Older people are still some of newspapers’ most reliable readers. But even as their Internet usage increases, it remains way behind the amount younger generations go online. Dating sites face a similar problem: older folks are more reluctant to seek out companionship online. Brothers Matt and Tim Connolly in the UK decided to do something about this to help their “very lovely single mum” who was in her 60s meet new people. They built MyLovelyParent.com, which lets the user’s child browse profiles and select ones they think would be a good match for their parent.

“It gives you the ability to keep involved with your mum’s love life as much or as little as she wishes,” Matt Connolly told The Independent this month. “Mum can invite me to see her activity, like if she’s been in touch with someone, as a kind of safety net.”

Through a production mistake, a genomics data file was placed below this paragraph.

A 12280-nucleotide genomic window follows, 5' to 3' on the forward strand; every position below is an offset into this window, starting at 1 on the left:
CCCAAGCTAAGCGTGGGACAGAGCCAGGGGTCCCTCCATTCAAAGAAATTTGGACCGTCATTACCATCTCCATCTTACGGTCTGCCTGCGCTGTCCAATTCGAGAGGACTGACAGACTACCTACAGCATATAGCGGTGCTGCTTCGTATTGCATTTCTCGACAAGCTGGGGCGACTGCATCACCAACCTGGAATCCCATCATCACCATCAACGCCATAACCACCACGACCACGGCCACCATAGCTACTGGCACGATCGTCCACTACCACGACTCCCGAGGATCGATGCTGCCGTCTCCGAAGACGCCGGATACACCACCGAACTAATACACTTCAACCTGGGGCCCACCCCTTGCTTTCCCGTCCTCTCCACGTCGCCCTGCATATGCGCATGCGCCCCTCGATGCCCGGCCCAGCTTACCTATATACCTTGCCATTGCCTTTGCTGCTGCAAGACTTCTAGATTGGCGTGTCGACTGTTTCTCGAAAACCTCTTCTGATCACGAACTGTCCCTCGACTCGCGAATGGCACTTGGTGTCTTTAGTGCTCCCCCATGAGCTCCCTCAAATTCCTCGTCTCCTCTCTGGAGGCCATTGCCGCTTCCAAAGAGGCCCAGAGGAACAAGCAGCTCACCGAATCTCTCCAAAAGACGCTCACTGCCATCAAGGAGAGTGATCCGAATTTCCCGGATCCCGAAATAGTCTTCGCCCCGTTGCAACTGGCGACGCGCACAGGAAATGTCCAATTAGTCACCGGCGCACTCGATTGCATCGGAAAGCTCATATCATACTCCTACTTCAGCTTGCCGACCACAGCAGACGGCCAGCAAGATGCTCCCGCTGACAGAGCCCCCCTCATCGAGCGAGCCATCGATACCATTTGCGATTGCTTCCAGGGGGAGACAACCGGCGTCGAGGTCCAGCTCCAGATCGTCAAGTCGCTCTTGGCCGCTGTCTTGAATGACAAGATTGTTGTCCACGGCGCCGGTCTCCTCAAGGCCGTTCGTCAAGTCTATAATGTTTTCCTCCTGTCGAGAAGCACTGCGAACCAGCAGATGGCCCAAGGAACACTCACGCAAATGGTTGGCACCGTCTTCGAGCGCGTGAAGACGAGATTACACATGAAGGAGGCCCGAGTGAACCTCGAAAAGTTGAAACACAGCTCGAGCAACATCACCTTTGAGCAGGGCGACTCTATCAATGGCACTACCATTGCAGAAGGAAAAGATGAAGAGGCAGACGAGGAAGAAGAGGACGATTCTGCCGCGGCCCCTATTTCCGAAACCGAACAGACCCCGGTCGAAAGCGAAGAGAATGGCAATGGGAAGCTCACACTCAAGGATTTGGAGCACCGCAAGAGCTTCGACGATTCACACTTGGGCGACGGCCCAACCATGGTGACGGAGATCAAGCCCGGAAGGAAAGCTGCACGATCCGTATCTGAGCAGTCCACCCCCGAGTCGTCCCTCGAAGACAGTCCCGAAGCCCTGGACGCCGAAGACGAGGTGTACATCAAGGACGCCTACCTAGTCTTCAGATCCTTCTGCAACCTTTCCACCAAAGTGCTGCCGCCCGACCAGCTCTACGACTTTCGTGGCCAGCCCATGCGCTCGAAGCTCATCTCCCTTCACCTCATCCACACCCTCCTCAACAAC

The idea of catering an approach to reading news online to different age groups could be appealing to readers who are intimidated by having to navigate a news site. Google Chrome, for instance, offers an extension called Ochs for reading the New York Times that is more attractive to traditional newspaper readers, with features such as more white space, single-page article layout. News sites could consider creating less cluttered viewing options to attract older readers.

Another option is to allow family members or friends to curate a reading list from the news site to pass on to older users. Such an option would create something like a stepping stool to get new users acclimated to reading news online without turning on the full content fire hose.